As the laboratory experiment progressed, OH exposure of aerosol and $${\overline{{\rm{O}}{\rm{S}}}}_{{\rm{c}}}$$ increased as a result of increased photochemial aging. To investigate whether the effects of photochemical aging are comparable to those observed for SOA of different $${\overline{{\rm{O}}{\rm{S}}}}_{{\rm{c}}}$$ (a proxy for aging), multiple filter samples were collected over the course of a single experiment (Table 1, repeat of Expt. 5). It should be noted that this aging experiment is an exact repeat of the previous experiment (Expt. 5), with the exception of a longer experimental time and multiple filter sample collections to explore changes in $${\overline{{\rm{O}}{\rm{S}}}}_{{\rm{c}}}$$ associated with photochemical aging. The ROS/RNS levels and OP for these samples are shown in Fig. 3. The OP for these three samples are the same within uncertainty, consistent with the hypothesis that the DTT assay may only be sensitive to larger differences (such as precursor identity). On the other hand, the ROS/RNS response followed the same trend as that of $${\overline{{\rm{O}}{\rm{S}}}}_{{\rm{c}}}$$. The ROS/RNS response induced by these samples and the $${\overline{{\rm{O}}{\rm{S}}}}_{{\rm{c}}}$$ calculated for each collection period are also shown in Fig. 2 (opened markers) for comparison. These values fall within the exponential trend observed between ROS/RNS and $${\overline{{\rm{O}}{\rm{S}}}}_{{\rm{c}}}$$ for SOA generated from different initial hydrocarbon concentrations. This suggests that the proxy for aging ($${\overline{{\rm{O}}{\rm{S}}}}_{{\rm{c}}}$$) investigated in this study may be used to understand the potential health implications of aged particles for SOA from a single pure compound.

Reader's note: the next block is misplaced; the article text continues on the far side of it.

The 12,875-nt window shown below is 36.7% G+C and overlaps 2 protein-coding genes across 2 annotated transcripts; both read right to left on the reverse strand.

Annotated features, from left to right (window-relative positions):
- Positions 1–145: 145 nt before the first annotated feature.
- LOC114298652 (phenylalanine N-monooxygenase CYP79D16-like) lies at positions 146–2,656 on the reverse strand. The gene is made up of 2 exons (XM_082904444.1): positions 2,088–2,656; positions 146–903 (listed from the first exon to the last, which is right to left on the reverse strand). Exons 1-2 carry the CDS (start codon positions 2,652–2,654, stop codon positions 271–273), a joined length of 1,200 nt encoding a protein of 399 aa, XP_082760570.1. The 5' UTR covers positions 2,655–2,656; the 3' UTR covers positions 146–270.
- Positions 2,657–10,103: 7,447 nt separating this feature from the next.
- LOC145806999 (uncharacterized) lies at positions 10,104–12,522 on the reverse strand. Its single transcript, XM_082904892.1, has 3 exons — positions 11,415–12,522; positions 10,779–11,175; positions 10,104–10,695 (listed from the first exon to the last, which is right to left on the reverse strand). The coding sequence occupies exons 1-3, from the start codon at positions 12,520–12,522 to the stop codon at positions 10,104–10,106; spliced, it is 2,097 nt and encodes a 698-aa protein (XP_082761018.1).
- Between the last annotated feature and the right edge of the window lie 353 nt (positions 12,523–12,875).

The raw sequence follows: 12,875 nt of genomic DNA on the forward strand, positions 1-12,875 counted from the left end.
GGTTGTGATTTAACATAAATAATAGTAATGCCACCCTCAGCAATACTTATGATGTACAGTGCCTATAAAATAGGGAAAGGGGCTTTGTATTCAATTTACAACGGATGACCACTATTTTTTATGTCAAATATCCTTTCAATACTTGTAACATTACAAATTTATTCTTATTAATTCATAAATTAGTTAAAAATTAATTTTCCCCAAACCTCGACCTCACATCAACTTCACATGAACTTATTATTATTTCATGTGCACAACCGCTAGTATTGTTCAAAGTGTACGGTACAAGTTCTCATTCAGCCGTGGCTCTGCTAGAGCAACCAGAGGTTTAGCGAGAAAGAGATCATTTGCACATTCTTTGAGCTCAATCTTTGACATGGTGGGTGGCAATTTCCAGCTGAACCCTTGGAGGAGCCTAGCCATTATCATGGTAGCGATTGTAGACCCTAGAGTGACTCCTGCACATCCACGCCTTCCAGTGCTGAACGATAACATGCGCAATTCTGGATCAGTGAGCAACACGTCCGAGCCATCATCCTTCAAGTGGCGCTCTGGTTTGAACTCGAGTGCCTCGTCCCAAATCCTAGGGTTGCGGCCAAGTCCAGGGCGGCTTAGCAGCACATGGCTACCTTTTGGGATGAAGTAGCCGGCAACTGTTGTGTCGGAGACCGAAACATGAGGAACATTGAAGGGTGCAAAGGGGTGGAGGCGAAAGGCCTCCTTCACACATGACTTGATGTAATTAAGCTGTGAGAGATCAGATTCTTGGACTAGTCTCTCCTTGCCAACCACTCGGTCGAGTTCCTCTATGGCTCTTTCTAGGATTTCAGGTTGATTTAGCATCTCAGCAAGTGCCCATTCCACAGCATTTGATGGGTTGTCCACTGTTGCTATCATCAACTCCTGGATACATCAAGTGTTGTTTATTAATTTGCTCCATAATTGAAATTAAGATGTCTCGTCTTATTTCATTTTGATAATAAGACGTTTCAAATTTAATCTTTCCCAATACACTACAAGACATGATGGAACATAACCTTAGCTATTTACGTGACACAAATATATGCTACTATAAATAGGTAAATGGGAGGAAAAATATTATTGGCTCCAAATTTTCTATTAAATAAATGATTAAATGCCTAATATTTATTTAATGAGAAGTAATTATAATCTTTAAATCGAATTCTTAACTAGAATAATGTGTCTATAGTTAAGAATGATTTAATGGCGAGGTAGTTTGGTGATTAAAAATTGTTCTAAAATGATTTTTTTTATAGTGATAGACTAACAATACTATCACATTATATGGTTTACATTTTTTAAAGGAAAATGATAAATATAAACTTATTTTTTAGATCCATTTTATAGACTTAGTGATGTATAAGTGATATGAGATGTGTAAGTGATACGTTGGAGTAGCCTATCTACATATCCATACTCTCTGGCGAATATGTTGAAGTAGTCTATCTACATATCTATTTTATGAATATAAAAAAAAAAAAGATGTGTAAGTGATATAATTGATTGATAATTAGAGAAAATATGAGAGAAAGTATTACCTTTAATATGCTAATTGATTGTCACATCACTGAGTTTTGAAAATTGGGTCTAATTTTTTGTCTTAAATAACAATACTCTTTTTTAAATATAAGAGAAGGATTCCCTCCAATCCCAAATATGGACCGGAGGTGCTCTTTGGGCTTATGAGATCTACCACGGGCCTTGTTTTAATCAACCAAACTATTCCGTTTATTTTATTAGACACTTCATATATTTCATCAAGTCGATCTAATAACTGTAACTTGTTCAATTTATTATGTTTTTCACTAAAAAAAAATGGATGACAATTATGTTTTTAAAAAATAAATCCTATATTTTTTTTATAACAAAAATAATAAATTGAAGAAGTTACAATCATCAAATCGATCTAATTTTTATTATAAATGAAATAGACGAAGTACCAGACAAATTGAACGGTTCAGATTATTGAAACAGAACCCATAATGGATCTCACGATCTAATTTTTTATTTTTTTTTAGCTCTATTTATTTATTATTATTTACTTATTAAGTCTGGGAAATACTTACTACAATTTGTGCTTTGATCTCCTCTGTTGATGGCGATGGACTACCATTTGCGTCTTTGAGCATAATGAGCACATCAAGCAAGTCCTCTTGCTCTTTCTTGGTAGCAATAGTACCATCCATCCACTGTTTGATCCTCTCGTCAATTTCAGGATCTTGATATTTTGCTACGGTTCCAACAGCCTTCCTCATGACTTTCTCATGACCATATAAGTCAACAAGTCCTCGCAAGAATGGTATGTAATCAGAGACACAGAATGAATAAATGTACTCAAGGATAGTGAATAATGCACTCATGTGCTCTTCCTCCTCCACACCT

These observations have significant implications for future health studies as atmospheric aging leads to increases in aerosol oxidation33,63, which may affect cellular responses. This is important as aerosol have an atmospheric lifetime of about a week, over which these aging processes can occur. If the observed relationship between cellular ROS/RNS response and $${\overline{{\rm{O}}{\rm{S}}}}_{{\rm{c}}}$$ holds for other SOA systems, as well as ambient mixtures, these results may lead to ROS/RNS predictions based on more accessible bulk aerosol properties that are readily measured by the AMS. These approximations would not require the additional processing (e.g., filter collection and extraction) that actual ROS/RNS measurements entail. As an example, the $${\overline{{\rm{O}}{\rm{S}}}}_{{\rm{c}}}$$ ranges for various organic aerosol subtypes resolved from ambient data world-wide, specifically less-oxidized oxygenated organic aerosol (LO-OOA) and more-oxidized OOA (MO-OOA), have been measured previously and are shaded in Fig. 2 to provide context65,73,74. ROS/RNS levels measured in this study span the shaded regions, and the observed exponential trend suggests that exposure to MO-OOA would likely induce more ROS/RNS production compared to LO-OOA. This may have important implications as studies have shown that ambient organic aerosol from different sources converge towards MO-OOA as they age33,35, and MO-OOA has widespread contributions to organic aerosol in both rural and urban locations across different seasons33,35,73,74. Additional studies are required to establish whether the ROS/RNS and $${\overline{{\rm{O}}{\rm{S}}}}_{{\rm{c}}}$$ relationship holds for different aerosol systems as previous studies have shown that SOA generated from different precursors induce different cellular inflammatory responses49.